I understand that there is some discussion about the true meaning of the Word of God in Hebrews 4:12. Let’s take a look at it.
Heb 4:12 For the word of God is quick, and powerful, and sharper than any twoedged sword, piercing even to the dividing asunder of soul and spirit, and of the joints and marrow, and is a discerner of the thoughts and intents of the heart.
Heb 4:13 Neither is there any creature that is not manifest in his sight: but all things are naked and opened unto the eyes of him with whom we have to do.
There are two main interpretations. On one hand, the Word of God could mean the Scripture. After all, that is how we refer to it all the time. The Word of God could also mean Jesus Christ Himself following the tradition laid out in John 1.
Personally, I had always thought about this verse meaning the first. After all, it seems that the Bible meets all of criteria in verse 12, and in our popular vocabulary, the Word of God normally means the Bible. However, given that verse 13 applies a personal pronoun to presumably the Word of God, it seems to me that perhaps the second is the better interpretation.
All of these criteria could certainly apply to Jesus, and I think that they might actually fit better. Jesus was a discerner of the thoughts of people when He was on earth. As a result, it makes sense that He would still be able to do that. He would still be able to understand what we are going through because He Himself had experienced it.
My commentaries are divided on this issue, and I’m sure that there are people who can make a compelling case for either side. However, the implications for you and me are that whether it is Jesus Christ Himself or our Scripture, we are talking here about the truth of God. In either case, we are not hidden from the sight of God, and God is able to see our inmost thoughts. Therefore, we need to be vigilant that even in our thought lives, we’re doing whatever we can to focus on Him and glorify Him there as well.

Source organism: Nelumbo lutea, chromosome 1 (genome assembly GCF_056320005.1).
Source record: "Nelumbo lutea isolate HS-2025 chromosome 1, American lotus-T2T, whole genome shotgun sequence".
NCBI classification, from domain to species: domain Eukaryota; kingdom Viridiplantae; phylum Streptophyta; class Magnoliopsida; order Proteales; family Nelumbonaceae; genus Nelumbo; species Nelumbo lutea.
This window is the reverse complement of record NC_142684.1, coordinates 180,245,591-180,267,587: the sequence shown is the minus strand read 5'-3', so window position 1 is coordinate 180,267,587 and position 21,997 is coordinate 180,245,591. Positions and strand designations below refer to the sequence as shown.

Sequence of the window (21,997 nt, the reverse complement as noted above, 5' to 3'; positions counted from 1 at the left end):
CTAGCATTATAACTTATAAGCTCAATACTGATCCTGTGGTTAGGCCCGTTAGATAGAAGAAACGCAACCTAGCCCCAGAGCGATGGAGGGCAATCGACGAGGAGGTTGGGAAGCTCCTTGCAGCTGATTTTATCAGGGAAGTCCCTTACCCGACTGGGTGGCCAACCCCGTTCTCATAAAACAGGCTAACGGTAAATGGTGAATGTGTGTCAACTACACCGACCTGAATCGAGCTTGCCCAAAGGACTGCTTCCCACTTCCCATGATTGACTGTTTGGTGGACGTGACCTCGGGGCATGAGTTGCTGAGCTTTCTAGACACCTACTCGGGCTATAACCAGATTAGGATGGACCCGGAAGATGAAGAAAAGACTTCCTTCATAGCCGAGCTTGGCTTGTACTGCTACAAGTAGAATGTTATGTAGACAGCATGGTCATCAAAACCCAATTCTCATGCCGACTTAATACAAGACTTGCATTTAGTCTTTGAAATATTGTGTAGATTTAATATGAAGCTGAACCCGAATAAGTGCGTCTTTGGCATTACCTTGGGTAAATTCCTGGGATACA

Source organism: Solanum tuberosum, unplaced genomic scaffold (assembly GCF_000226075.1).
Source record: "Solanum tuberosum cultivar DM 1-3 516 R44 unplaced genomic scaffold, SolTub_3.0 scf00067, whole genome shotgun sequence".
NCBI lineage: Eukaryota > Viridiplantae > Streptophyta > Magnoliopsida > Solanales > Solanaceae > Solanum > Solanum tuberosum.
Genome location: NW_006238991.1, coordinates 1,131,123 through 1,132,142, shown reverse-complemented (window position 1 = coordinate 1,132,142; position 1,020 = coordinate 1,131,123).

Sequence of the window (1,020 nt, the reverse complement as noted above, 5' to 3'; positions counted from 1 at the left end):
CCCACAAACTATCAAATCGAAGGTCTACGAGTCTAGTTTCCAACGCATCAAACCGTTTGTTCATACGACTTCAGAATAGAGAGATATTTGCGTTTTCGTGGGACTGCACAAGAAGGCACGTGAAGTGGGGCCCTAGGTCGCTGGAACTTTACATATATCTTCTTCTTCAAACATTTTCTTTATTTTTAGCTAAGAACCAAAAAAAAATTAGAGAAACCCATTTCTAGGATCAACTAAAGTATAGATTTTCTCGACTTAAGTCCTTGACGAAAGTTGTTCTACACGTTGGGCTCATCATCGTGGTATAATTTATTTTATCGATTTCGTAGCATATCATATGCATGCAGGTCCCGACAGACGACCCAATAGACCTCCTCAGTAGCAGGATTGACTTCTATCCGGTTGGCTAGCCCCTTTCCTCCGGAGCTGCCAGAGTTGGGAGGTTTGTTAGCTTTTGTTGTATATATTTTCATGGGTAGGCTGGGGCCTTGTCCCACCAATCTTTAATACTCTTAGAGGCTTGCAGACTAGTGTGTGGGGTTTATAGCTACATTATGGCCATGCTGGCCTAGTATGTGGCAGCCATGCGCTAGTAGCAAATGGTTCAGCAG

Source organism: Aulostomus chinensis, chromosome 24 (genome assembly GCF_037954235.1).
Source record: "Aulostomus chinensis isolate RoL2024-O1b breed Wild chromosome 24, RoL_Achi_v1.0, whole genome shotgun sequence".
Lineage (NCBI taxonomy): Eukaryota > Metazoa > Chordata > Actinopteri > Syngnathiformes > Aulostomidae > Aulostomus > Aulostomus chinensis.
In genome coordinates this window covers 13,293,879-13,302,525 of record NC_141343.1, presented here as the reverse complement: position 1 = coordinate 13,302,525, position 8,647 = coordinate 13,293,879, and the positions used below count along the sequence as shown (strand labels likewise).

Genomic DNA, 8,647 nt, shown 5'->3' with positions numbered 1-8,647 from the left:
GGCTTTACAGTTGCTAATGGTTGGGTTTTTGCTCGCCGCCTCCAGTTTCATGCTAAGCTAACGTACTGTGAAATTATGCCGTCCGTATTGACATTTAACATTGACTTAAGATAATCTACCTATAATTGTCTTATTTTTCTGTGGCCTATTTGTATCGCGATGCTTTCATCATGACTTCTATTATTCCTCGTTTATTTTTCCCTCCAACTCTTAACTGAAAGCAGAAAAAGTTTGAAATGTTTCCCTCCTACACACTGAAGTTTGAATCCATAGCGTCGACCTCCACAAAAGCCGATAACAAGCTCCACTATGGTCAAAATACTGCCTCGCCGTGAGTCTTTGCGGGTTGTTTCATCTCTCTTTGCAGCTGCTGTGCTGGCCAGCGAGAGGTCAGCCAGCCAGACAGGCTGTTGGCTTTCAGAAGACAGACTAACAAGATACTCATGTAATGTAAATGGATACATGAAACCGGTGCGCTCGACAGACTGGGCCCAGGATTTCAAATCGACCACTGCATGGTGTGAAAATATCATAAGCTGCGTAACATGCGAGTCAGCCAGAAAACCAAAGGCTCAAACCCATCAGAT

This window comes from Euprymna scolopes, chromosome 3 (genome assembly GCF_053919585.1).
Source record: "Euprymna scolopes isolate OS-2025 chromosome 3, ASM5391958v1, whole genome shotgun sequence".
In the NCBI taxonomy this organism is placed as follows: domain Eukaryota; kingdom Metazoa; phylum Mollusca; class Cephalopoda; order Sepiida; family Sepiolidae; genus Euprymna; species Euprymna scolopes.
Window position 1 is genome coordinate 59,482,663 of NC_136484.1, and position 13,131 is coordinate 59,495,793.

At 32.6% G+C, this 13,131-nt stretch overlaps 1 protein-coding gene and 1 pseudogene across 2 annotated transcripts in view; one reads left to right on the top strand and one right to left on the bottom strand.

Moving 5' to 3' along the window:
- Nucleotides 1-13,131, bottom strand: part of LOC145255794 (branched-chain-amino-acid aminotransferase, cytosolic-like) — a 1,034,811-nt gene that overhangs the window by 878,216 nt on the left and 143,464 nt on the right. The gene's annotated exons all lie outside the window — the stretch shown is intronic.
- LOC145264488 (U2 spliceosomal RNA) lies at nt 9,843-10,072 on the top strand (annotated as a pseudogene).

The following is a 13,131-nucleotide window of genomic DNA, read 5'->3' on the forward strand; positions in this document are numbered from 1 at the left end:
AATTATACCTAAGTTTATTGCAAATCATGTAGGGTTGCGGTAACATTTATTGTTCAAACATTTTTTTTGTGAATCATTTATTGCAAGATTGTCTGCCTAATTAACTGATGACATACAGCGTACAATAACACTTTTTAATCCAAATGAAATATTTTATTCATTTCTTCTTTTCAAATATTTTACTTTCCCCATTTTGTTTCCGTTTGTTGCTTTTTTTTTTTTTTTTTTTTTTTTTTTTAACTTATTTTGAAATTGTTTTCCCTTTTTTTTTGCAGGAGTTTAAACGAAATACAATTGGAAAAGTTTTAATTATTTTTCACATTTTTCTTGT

Timothy 2 brings me back to my school days. How do you do well in school? Although it is certainly the case that some people have natural propensities towards reading or math, it is also true that there comes a point where everyone needs to put in work in order to do well.
2Ti 2:15 Study to shew thyself approved unto God, a workman that needeth not to be ashamed, rightly dividing the word of truth.
Similarly, Timothy needed to make sure that he was studying the word of God. He was in a leadership position, and it was his responsibility to help the people rightly divide or understand the word of God. How would he be able to do that well unless the devoted time and effort to learning all that he could?
This clearly has practical application for all of us. If we want to talk about the Bible and if we want to help other people with their own understanding, then seems to be the case that we need to know the material. We need to know what God has said if we want to be in a position to actually help people understand it.
I know that that seems intuitive. How can we talk about something that we do not understand ourselves? It would be almost like trying to be a referee in basketball and explain the rules to people when you have never read the rulebook.
We certainly do not all have to be perfect Biblical scholars who know every possible interpretation of every possible passage, but we do need to be engaged in study so that when questions come up, we are able to have some type of answer. After all, if we are claiming to be Christians, then we probably should know what it means to follow Jesus Christ.
Church discipline can be difficult, and I’m certainly not going to pretend to have all of the answers, but if we look at 1 Corinthians 5, Paul clearly seems to indicate that there is a way that we should treat those who call themselves Christians and those who make no such claim.
1Co 5:11 But now I have written unto you not to keep company, if any man that is called a brother be a fornicator, or covetous, or an idolater, or a railer, or a drunkard, or an extortioner; with such an one no not to eat.
1Co 5:12 For what have I to do to judge them also that are without? do not ye judge them that are within?
1Co 5:13 But them that are without God judgeth. Therefore put away from among yourselves that wicked person.